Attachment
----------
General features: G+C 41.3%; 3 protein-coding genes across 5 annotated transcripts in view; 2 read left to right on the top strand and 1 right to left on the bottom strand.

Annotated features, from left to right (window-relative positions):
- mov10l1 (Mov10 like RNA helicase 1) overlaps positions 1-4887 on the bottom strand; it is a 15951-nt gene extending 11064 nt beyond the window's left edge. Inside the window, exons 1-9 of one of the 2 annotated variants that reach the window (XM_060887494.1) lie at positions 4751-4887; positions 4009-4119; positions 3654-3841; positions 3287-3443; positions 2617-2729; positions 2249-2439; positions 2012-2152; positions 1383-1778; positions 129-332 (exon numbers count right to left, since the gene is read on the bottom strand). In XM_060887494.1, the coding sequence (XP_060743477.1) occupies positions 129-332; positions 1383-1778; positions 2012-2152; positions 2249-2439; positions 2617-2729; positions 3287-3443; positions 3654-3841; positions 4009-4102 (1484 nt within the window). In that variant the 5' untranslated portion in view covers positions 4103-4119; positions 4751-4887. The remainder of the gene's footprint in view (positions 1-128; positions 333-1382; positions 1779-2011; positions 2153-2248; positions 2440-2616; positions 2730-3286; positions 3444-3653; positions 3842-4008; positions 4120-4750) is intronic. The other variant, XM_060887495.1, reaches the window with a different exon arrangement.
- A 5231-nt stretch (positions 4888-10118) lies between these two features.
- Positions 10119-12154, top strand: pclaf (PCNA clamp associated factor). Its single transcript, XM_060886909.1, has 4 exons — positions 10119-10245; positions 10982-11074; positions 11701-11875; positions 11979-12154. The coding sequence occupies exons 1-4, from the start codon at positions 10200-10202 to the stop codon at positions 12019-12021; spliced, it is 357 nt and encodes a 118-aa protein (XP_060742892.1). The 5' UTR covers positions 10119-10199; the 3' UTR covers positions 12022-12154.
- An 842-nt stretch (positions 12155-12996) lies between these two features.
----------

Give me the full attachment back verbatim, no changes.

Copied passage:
General features: G+C 41.3%; 3 protein-coding genes across 5 annotated transcripts in view; 2 read left to right on the top strand and 1 right to left on the bottom strand.

Annotated features, from left to right (window-relative positions):
- mov10l1 (Mov10 like RNA helicase 1) overlaps positions 1-4887 on the bottom strand; it is a 15951-nt gene extending 11064 nt beyond the window's left edge. Inside the window, exons 1-9 of one of the 2 annotated variants that reach the window (XM_060887494.1) lie at positions 4751-4887; positions 4009-4119; positions 3654-3841; positions 3287-3443; positions 2617-2729; positions 2249-2439; positions 2012-2152; positions 1383-1778; positions 129-332 (exon numbers count right to left, since the gene is read on the bottom strand). In XM_060887494.1, the coding sequence (XP_060743477.1) occupies positions 129-332; positions 1383-1778; positions 2012-2152; positions 2249-2439; positions 2617-2729; positions 3287-3443; positions 3654-3841; positions 4009-4102 (1484 nt within the window). In that variant the 5' untranslated portion in view covers positions 4103-4119; positions 4751-4887. The remainder of the gene's footprint in view (positions 1-128; positions 333-1382; positions 1779-2011; positions 2153-2248; positions 2440-2616; positions 2730-3286; positions 3444-3653; positions 3842-4008; positions 4120-4750) is intronic. The other variant, XM_060887495.1, reaches the window with a different exon arrangement.
- A 5231-nt stretch (positions 4888-10118) lies between these two features.
- Positions 10119-12154, top strand: pclaf (PCNA clamp associated factor). Its single transcript, XM_060886909.1, has 4 exons — positions 10119-10245; positions 10982-11074; positions 11701-11875; positions 11979-12154. The coding sequence occupies exons 1-4, from the start codon at positions 10200-10202 to the stop codon at positions 12019-12021; spliced, it is 357 nt and encodes a 118-aa protein (XP_060742892.1). The 5' UTR covers positions 10119-10199; the 3' UTR covers positions 12022-12154.
- An 842-nt stretch (positions 12155-12996) lies between these two features.